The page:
There is no room in most conservative Christian circles to question whether the institution of marriage as it is currently defined has out-lived its practical usefulness and is instead damning millions of people to misery and lack of fulfillment in their lives. There is no room in most such circles to say “you know, it seems that anthropology, psychology, philosophy, and science have a lot to say about our religion–maybe we should start questioning everything in light of 2,000 years of discoveries in these fields and update our maps of reality accordingly, while preserving the essential tenets of our faith: love and mercy.”

Christians are obsessed with the little miracles like Jesus healing the blind or turning water into wine and they miss the tremendous miracle that when faced with death he could have called his followers to arms and started a revolution, but instead chose to die painfully and ignominiously as the Prince of Peace.

Most people who identify themselves as Christians are just Greek Pagans who believe in Zeus and think of Jesus as being born from Zeus’s forehead like Athena, rather than grasping the actual message of Christ that God isn’t some guy up in the sky meddling in the lives of humans for his own amusement, but is rather this overwhelming force of Love and Good who moves and works inside of the heart of each person, and whose power can be manifested by all people, even though very few will do the work to see it happen in their own lives.

–that we are all adopted as Sons and Daughters of God, all of us, equally brothers and sisters to Christ himself. It is odd how this clear and powerful teaching of Paul is shoved to the side while sanctimonious moral legalists condemn gays and lesbians for a biological reality they themselves cannot even possibly imagine living.

No, no, the Christianity we see today is just a Paganism that has adopted the names and trappings of Christianity, and has made idols out of customs and two-dimensional characters. It is a sad cult of nationalism which bears no resemblance to that blessed and historic religion whose highest ideal was the brotherhood of all men, the service of each other in love and humility, the sacrifice of the self for others, peace to everyone, and a spiritual mode of living rather than a materialistic one. For the evangelical American churches, their only God is their belly, and their hatred of their fellow human–immigrant, refugee, and Muslim–is a shame to the faith of the martyrs.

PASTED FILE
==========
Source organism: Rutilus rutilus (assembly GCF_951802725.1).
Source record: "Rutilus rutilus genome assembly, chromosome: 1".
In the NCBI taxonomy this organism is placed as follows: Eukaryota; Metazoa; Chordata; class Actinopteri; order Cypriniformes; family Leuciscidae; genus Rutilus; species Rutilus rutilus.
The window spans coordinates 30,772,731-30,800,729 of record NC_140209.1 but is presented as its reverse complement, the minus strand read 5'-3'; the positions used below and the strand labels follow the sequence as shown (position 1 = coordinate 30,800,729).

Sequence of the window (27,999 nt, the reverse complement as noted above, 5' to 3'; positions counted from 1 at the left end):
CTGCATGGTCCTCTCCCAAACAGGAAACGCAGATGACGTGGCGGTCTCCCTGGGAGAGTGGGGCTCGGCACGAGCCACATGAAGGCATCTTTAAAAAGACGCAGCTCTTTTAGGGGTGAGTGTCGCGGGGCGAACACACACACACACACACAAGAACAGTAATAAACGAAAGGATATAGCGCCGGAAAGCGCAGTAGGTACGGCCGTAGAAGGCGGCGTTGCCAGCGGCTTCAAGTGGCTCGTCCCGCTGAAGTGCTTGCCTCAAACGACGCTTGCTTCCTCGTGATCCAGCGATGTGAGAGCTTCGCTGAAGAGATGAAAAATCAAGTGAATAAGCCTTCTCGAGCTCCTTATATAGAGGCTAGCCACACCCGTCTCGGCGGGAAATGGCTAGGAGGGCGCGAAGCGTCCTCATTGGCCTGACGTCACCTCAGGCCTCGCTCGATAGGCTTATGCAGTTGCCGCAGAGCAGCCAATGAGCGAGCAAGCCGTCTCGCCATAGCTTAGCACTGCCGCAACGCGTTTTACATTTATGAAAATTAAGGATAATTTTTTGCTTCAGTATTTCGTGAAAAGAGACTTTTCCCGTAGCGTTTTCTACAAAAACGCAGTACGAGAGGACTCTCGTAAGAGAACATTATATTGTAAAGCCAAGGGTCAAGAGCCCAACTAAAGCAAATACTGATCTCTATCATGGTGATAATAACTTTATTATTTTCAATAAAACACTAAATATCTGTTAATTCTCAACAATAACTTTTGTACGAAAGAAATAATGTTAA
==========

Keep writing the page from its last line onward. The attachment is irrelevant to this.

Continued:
And yet I cannot claim to be a Christian. I am not one. I want to become one. On my best days, I am trying to become one. But most days I am sliding right back toward my nature and away from that goal. My faith is that this attempt of becoming will not be in vain, and that even though I will likely never reach the goal, my path toward it will yield for me a better life than any other path would have. It is a faith that cannot be proven or disproven until after the fact, in hindsight. Only looking back will I be able to determine if it was a faith well-placed or not. And that is the risk of taking what Kierkegaard described as the “leap of faith.” It is gravely risky. It might not pay off. But I’m trusting that it will, and I’m trying to organize my life on the assumption that it will.

I want to close by sharing a prayer that I think could only have been prayed by somebody with such a view of faith as this one–the prayer is entitled “For Order a Life Wisely,” by St Thomas Aquinas.

O merciful God, grant that I may
desire ardently,
search prudently,
recognize truly,
and bring to perfect completion
whatever is pleasing to You
for the praise and glory of Your name.

Put my life in good order, O my God.

Grant that I may know what You require me to do.

Bestow upon me the power to accomplish Your will,
as is necessary and fitting for the salvation of my soul.

Grant to me, O Lord my God,
that I may not falter in times of prosperity or adversity,
so that I may not be exalted in the former, nor dejected in the latter.

May I not rejoice in anything unless it leads me to You;
may I not be saddened by anything unless it turns me from You.

May I desire to please no one, nor fear to displease anyone, but You.

May all transitory things, O Lord, be worthless to me
and may all things eternal be ever cherished by me.

May any joy without You be burdensome for me
and may I not desire anything else besides You.

May all work, O Lord, delight me when done for Your sake
and may all repose not centered in You be ever wearisome for me.

Grant unto me, my God,
that I may direct my heart to You
and that in my failures I may ever feel remorse for my sins
and never lose the resolve to change.

O Lord my God, make me
submissive without protest,
poor without discouragement,
chaste without regret,
patient without complaint,
humble without posturing,
cheerful without frivolity,
mature without gloom,
and quick-witted without flippancy.

O Lord my God, let me fear You without losing hope,
be truthful without guile,
do good works without presumption,
rebuke my neighbor without haughtiness,
and–without hypocrisy–
strengthen him by word and example.

Give to me, O Lord God, a watchful heart, which no capricious thought can lure away from You.
Give to me a noble heart, which no unworthy desire can debase.
Give to me a resolute heart, which no evil intention can divert.
Give to me a stalwart heart, which no tribulation can overcome.
Give to me a temperate heart, which no violent passion can enslave.

Give to me O Lord my God,
understanding of You,
diligence in seeking You,
wisdom in finding You,
discourse ever pleasing to You,
perseverance in waiting for You,
and confidence in finally embracing You.

Grant that with Your hardships I may be burdened in reparation here,
that Your benefits I may use in gratitude upon the way,
that in Your joys I may delight by glorifying You in the Kingdom of Heaven.

You Who live and reign, God, world without end.